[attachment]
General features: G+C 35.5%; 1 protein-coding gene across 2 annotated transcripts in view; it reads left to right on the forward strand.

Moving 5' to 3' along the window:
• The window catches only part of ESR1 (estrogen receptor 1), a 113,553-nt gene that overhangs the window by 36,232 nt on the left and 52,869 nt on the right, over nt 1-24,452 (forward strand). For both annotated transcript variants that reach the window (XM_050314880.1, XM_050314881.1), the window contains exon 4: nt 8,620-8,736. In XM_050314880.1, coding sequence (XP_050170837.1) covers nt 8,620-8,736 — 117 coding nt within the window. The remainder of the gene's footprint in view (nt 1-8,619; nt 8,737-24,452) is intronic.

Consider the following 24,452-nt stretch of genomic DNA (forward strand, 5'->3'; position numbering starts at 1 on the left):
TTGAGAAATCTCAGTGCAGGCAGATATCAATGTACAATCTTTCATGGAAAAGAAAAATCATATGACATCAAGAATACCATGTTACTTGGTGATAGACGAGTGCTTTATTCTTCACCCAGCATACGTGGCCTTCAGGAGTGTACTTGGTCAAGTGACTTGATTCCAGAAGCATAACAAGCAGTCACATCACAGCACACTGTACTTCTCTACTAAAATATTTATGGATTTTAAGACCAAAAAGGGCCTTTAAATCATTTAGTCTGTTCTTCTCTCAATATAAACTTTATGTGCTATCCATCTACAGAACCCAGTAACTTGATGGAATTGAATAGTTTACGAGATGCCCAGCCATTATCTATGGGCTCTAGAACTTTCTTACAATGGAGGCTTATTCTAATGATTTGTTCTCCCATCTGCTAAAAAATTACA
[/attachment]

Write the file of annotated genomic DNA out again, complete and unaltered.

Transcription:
General features: G+C 35.5%; 1 protein-coding gene across 2 annotated transcripts in view; it reads left to right on the forward strand.

Moving 5' to 3' along the window:
• The window catches only part of ESR1 (estrogen receptor 1), a 113,553-nt gene that overhangs the window by 36,232 nt on the left and 52,869 nt on the right, over nt 1-24,452 (forward strand). For both annotated transcript variants that reach the window (XM_050314880.1, XM_050314881.1), the window contains exon 4: nt 8,620-8,736. In XM_050314880.1, coding sequence (XP_050170837.1) covers nt 8,620-8,736 — 117 coding nt within the window. The remainder of the gene's footprint in view (nt 1-8,619; nt 8,737-24,452) is intronic.

Consider the following 24,452-nt stretch of genomic DNA (forward strand, 5'->3'; position numbering starts at 1 on the left):
TTGAGAAATCTCAGTGCAGGCAGATATCAATGTACAATCTTTCATGGAAAAGAAAAATCATATGACATCAAGAATACCATGTTACTTGGTGATAGACGAGTGCTTTATTCTTCACCCAGCATACGTGGCCTTCAGGAGTGTACTTGGTCAAGTGACTTGATTCCAGAAGCATAACAAGCAGTCACATCACAGCACACTGTACTTCTCTACTAAAATATTTATGGATTTTAAGACCAAAAAGGGCCTTTAAATCATTTAGTCTGTTCTTCTCTCAATATAAACTTTATGTGCTATCCATCTACAGAACCCAGTAACTTGATGGAATTGAATAGTTTACGAGATGCCCAGCCATTATCTATGGGCTCTAGAACTTTCTTACAATGGAGGCTTATTCTAATGATTTGTTCTCCCATCTGCTAAAAAATTACA